Pointing and hand gestures: they’re powerful means of interracting, and make sense for music. The only problem is having to be tied to a desk in a performance, as with a mouse. Nintendo’s upcoming controller shows promise for what interractions could be like in the not-too-distant future (if other tech companies follow their lead). But what about now?

Possible Mac and PC-compatible mouse products:

Gyration GyroMouse; now discontinued though you might get an overstock. A friend of mine on faculty at SUNY Stonybrook uses this with Director on his Mac.

Monster Gecko Gaming Mouse: Just $40, and beloved by both PC Gamer and Macworld, among others. (Hint: poor choice for airplane security.)

Gyration Ultra GT $80, but more features. Crippled on the Mac (no right mouse button support, though USB Overdrive might work), but lots of options on Windows.

Once you’ve got these hooked up, a program like Max/MSP or Pd can make short work of converting them to useful information or MIDI. (We may some day be able to use the Revolution controller with our Mac or PC; there are already adapters for PS2, GameCube, and Xbox.)

Of course, the major limitation here is none of these appears to pull Z-axis information. Anyone out there tried gyro mice? Got any tips? Or are these likely to be useless for the time being? (Or should we go back to building things with our own gyro sensors? That’s more fun.)

  • Guest

    I really haven't toyed with any of these for a few years, but last I checked they only had X and Y axes like a normal mouse. No Z axis, and no tilt axes… and no real reason for the average mouse manufacturer to add those, sadly.

    I'm curious to find out if the Revolution controller sends via RF (and doesn't require being pointed at a screen) or if it's sort of like a light gun and works through IR. Anybody know?

  • Guest

    The Revolution controller sends via RF.

  • Guest

    I've used the Gyration Ultra for about 4-5 years now. I use it to drive interactive presentations – as natural as pointing at the screen.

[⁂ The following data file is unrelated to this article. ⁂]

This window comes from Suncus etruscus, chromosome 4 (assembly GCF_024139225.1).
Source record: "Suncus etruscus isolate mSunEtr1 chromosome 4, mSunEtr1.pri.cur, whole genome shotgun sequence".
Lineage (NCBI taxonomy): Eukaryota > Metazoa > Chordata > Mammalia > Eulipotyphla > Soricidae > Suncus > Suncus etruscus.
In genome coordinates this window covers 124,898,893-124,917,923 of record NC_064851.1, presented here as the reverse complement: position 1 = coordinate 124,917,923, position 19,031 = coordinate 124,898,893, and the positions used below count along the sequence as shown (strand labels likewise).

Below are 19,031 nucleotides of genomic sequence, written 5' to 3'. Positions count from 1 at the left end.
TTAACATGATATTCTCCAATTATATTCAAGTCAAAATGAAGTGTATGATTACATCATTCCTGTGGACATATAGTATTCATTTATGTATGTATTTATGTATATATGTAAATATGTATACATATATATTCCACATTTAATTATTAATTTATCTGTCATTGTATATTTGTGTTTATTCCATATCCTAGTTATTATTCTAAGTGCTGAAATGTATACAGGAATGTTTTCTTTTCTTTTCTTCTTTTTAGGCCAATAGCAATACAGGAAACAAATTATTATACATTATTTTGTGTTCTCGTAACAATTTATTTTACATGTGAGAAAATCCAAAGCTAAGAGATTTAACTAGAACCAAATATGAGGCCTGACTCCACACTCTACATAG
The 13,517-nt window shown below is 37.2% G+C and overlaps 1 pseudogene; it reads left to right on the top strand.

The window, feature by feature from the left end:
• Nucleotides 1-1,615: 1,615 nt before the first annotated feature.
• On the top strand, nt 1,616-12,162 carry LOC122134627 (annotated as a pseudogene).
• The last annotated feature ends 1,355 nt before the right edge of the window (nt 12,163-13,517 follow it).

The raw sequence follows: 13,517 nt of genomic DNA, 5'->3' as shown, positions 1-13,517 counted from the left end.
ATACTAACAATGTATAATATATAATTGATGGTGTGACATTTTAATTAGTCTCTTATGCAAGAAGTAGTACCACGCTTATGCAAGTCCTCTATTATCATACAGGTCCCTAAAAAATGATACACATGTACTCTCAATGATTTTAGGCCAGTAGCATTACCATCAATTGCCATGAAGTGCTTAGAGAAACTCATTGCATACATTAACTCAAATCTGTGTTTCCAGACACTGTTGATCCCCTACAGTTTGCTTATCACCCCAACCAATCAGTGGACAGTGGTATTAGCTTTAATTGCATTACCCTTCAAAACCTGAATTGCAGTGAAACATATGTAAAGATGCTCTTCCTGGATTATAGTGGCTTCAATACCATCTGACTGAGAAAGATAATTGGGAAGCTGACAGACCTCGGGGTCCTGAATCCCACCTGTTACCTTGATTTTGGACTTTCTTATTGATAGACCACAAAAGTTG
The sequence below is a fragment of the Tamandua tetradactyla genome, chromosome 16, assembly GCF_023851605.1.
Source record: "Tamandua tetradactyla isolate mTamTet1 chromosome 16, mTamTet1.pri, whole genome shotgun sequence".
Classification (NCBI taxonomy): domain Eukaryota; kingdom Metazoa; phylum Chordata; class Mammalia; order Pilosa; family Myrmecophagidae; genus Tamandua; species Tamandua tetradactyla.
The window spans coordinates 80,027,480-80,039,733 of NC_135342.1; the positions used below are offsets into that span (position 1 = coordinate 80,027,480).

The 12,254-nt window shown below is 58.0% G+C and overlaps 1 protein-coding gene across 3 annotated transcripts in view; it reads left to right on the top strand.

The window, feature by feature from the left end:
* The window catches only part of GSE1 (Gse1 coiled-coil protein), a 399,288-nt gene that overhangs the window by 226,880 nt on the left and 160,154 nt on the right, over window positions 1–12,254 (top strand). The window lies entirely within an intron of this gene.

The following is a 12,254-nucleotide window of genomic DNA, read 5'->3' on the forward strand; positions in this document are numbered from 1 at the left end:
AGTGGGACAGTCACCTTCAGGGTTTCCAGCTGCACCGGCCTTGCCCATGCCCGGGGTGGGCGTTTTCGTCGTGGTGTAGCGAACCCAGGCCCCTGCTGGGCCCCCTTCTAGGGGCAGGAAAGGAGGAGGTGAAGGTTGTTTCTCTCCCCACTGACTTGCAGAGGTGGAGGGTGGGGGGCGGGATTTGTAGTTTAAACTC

The discontinued one just never worked for me – it was completely smooth, like holding an egg: you had to keep looking at it to see if you were holding it right (not good for a device where position matters so much!) The buttons were too sensitive, so in trying to grip its egg shape, you couldn't help clicking it on accident.

    The Ultra has a more natural hand-holding shape, with kind of a hook and trigger in addition to the buttons and clickwheel.

    It can also be used as a regular optical mouse on a flat surface, and when you lift it up it goes into gryo mode instantly. I find it tool 'tall' for extended use on a flat surface, (I use a tablet anyway) but as a presentation pointer it's great. I don't thing it would do much for music-making, since it only really senses it's own orientation, not position (you control it more by pivoting your wrist, not by waving it around). The nintendo controller looks amazing – I'll be *very* happy if they pull this off (reliability, accuracy etc).

    I'm also still waiting for the eyetoy 3 – if you've seen the demos, it is even more incredible than the revolution controller. I couldn't believe what I was seeing!

  • Guest

    I have used my gyration ultra for abotu a year now and can say it has sazed alot of wear and tear on my wrist. Once you are used to it, your workflow will speed up considerably. My only problem has been some random issues with recpetion. Ive found the the ultra prefers to not be super close to large pieces of electronic equipment, and it helps to have the usb wire coming from the reciever stretched out as m much as possible because it acts as an antenna.